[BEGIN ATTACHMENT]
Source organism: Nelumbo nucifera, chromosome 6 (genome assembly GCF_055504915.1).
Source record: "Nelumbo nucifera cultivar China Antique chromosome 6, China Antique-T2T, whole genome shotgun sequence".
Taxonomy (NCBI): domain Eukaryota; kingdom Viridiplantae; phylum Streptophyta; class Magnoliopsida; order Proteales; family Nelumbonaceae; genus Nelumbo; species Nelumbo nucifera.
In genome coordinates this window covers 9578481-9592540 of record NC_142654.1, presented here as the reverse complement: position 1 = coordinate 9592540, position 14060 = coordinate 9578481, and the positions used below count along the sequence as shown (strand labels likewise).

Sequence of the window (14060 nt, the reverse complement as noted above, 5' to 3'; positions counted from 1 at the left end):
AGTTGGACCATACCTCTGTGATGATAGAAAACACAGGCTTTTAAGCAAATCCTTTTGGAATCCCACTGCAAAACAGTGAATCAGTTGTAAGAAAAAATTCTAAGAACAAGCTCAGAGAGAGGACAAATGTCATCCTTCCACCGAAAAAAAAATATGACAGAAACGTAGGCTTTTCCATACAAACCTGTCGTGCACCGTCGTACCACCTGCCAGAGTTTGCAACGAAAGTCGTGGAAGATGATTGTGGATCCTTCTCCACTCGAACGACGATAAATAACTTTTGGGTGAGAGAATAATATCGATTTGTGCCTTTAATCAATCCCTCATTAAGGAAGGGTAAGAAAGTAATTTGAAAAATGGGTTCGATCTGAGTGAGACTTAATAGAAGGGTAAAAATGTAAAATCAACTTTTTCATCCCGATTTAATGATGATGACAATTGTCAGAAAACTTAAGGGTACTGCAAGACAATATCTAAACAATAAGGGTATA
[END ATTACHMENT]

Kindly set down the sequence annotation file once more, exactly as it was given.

Source organism: Nelumbo nucifera, chromosome 6 (genome assembly GCF_055504915.1).
Source record: "Nelumbo nucifera cultivar China Antique chromosome 6, China Antique-T2T, whole genome shotgun sequence".
Taxonomy (NCBI): domain Eukaryota; kingdom Viridiplantae; phylum Streptophyta; class Magnoliopsida; order Proteales; family Nelumbonaceae; genus Nelumbo; species Nelumbo nucifera.
In genome coordinates this window covers 9578481-9592540 of record NC_142654.1, presented here as the reverse complement: position 1 = coordinate 9592540, position 14060 = coordinate 9578481, and the positions used below count along the sequence as shown (strand labels likewise).

Sequence of the window (14060 nt, the reverse complement as noted above, 5' to 3'; positions counted from 1 at the left end):
AGTTGGACCATACCTCTGTGATGATAGAAAACACAGGCTTTTAAGCAAATCCTTTTGGAATCCCACTGCAAAACAGTGAATCAGTTGTAAGAAAAAATTCTAAGAACAAGCTCAGAGAGAGGACAAATGTCATCCTTCCACCGAAAAAAAAATATGACAGAAACGTAGGCTTTTCCATACAAACCTGTCGTGCACCGTCGTACCACCTGCCAGAGTTTGCAACGAAAGTCGTGGAAGATGATTGTGGATCCTTCTCCACTCGAACGACGATAAATAACTTTTGGGTGAGAGAATAATATCGATTTGTGCCTTTAATCAATCCCTCATTAAGGAAGGGTAAGAAAGTAATTTGAAAAATGGGTTCGATCTGAGTGAGACTTAATAGAAGGGTAAAAATGTAAAATCAACTTTTTCATCCCGATTTAATGATGATGACAATTGTCAGAAAACTTAAGGGTACTGCAAGACAATATCTAAACAATAAGGGTATA